A group of auto manufacturers have agreed to pay up to $130 million to compensate personal injury plaintiffs injured by exploding Takata airbags.

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A group of thirteen car companies are contributing between $80 and $130 million to compensate victims of Takata airbag explosions, paving the way to settle the Japanese company's bankruptcy case.

Takata Resolves Major Personal Injury Lawsuits

Joe Rice, an attorney for dozens of individuals and families who are suing Takata, says the automakers have agreed to help Takata cover the personal injury settlement so that the company can focus its remaining resources on producing replacement airbag inflator devices. At this point, the two largest groups of plaintiffs have now settled their claims against Takata, Insider Care News says. General Motors, Ford and Toyota are among the manufacturers participating in the settlement.

The deal, announced in a Reuters report on February 16, 2018, is expected to resolve the remaining issues in the bankruptcy proceedings of Takata and TK Holdings Inc., Takata's US subsidiary.

Bankruptcy Includes $1.6B Sale Of Corporate Holdings

If approved, Takata will see a full corporate re-organization, in addition to selling its non-air bag inflator business holdings off to Key Safety Systems, a Chinese electronics corporation. The sale, valued at $1.6 billion, will go to finance a variety of penalties and fines to which Takata agreed in a 2017 plea agreement with the US Department of Justice.

Compensation Trust Fund: $205 to $225 Million

In part, the plea agreement obligates Takata to establish a $125 million compensation fund for injured victims and families. Notwithstanding unforeseen events, a trust fund worth between $205 and $255 million will be created to provide personal injury and wrongful death compensation.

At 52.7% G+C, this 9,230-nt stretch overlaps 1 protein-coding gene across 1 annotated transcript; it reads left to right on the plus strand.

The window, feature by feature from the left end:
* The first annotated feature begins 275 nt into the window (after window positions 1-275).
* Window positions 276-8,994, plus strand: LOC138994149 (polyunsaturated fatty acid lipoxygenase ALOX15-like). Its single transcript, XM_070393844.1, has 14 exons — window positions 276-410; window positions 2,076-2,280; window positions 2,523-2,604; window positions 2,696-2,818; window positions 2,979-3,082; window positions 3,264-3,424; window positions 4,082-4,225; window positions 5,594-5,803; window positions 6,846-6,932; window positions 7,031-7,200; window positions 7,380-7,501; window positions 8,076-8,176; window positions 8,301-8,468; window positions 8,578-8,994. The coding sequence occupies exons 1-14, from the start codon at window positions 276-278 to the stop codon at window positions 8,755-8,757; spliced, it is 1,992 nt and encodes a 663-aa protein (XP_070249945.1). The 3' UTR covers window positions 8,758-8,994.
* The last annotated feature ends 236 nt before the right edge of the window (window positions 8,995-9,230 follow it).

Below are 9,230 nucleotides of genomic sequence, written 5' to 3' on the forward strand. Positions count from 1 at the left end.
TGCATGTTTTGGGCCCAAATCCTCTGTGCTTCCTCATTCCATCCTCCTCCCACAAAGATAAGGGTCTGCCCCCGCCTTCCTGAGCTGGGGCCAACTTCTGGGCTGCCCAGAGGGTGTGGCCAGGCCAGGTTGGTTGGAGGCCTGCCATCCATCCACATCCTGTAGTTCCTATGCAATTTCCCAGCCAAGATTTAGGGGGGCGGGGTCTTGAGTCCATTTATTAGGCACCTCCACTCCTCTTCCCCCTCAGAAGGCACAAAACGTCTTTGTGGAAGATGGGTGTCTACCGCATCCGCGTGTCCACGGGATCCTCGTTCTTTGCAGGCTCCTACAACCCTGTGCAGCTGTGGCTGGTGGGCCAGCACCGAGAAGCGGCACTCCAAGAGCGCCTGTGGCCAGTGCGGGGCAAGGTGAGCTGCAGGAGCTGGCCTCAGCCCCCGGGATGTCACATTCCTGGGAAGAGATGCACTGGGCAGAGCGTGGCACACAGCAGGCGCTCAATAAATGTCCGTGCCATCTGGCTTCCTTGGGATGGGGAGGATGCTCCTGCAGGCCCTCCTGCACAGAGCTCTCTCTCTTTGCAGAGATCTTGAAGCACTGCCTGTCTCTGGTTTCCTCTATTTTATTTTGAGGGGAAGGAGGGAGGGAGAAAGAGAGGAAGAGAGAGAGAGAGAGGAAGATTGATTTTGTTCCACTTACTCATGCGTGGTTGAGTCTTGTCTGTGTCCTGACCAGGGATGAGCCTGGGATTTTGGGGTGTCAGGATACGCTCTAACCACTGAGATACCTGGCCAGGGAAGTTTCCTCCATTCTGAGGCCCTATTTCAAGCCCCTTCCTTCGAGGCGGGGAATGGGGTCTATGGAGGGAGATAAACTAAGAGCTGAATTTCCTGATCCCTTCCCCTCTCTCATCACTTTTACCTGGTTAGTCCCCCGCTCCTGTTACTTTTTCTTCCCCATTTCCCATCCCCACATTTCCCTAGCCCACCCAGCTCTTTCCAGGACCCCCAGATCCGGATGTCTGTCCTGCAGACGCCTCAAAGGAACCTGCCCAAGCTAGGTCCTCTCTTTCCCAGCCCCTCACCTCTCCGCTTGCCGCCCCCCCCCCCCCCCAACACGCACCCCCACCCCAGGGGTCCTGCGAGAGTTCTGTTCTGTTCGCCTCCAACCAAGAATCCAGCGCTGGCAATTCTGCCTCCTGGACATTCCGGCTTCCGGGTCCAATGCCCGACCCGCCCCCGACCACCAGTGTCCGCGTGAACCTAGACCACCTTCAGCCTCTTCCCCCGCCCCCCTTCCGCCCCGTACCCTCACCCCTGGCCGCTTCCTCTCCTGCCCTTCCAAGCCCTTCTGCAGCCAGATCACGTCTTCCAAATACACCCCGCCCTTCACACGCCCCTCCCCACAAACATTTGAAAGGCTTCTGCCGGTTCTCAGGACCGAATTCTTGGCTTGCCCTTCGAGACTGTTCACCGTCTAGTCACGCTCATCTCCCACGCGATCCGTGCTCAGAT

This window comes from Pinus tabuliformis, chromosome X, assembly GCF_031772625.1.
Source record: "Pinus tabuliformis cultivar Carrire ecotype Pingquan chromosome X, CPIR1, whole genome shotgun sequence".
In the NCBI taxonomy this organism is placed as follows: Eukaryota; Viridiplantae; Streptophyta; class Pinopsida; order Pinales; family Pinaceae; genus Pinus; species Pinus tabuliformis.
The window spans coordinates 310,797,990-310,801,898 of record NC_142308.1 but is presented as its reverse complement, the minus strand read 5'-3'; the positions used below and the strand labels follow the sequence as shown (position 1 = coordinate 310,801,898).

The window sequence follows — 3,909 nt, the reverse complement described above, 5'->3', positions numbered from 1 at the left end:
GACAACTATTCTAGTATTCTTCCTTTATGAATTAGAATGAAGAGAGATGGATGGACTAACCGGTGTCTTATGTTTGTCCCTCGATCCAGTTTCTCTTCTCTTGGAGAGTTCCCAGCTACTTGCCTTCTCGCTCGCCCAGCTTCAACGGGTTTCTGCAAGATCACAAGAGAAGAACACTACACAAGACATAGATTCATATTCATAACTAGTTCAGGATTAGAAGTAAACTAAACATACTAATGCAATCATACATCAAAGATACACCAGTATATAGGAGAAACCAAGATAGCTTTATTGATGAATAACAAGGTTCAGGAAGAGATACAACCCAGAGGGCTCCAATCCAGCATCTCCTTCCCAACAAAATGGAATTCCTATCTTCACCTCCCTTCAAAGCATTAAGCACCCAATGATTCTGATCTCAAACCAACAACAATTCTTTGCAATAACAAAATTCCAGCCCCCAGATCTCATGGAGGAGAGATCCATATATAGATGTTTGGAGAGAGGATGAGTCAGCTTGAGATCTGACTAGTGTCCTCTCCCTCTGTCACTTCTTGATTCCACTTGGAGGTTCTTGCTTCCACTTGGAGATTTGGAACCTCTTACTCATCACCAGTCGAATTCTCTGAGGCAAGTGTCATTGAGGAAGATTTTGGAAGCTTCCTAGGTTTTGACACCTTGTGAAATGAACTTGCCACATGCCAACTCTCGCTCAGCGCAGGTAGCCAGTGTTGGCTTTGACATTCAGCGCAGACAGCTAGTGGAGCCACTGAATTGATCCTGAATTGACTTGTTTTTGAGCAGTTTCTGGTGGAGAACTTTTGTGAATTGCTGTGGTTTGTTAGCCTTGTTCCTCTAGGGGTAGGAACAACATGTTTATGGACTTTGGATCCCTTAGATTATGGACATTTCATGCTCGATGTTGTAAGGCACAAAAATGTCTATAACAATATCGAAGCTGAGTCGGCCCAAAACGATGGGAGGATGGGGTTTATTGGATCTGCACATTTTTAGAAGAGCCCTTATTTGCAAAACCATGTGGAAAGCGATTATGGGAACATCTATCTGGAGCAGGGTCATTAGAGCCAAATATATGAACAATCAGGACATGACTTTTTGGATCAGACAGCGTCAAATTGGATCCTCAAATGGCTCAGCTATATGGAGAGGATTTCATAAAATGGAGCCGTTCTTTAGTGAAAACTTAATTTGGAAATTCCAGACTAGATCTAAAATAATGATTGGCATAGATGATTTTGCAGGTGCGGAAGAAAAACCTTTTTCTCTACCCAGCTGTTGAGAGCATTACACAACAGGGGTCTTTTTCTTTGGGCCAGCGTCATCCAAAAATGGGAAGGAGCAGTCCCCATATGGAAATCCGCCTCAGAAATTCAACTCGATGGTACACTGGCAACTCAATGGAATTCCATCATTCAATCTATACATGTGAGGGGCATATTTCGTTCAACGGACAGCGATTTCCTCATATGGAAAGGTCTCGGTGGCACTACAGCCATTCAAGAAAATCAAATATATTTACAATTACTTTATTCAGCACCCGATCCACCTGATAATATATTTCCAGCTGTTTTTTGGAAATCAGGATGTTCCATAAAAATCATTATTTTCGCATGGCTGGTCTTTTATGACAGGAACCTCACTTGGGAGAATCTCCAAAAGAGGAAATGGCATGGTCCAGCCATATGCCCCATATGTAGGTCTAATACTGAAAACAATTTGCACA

The company has been given until February 27, 2018 to comply with the plea agreement's requirements, making room for a review of the sale to Key Safety from the Committee on Foreign Investment In The United States.

At Least 22 Dead, Hundreds Injured

While many Takata-made airbags have been under recall for nearly four years, millions of dangerous airbags are still on the roads. In the United States, an estimated 37 million vehicles are affected, including models manufactured by no fewer than 19 different car companies. Accelerating the recall effort is a top priority, but it also bankrupted Takata.

Due to the use of an inappropriate propellant, Takata airbag inflators can explode suddenly, sending metal shrapnel shooting through a car's interior. The problem has been linked to at least 22 deaths and hundreds of severe personal injuries.

The Legal Herald

About Laurence Banville

Attorney Contributor:

Laurence P. Banville, Esq. is the managing partner of Banville Law. He is a regular contributor on several topics including negligent security cases, child sexual abuse and Dram Shop and liquor liability cases.

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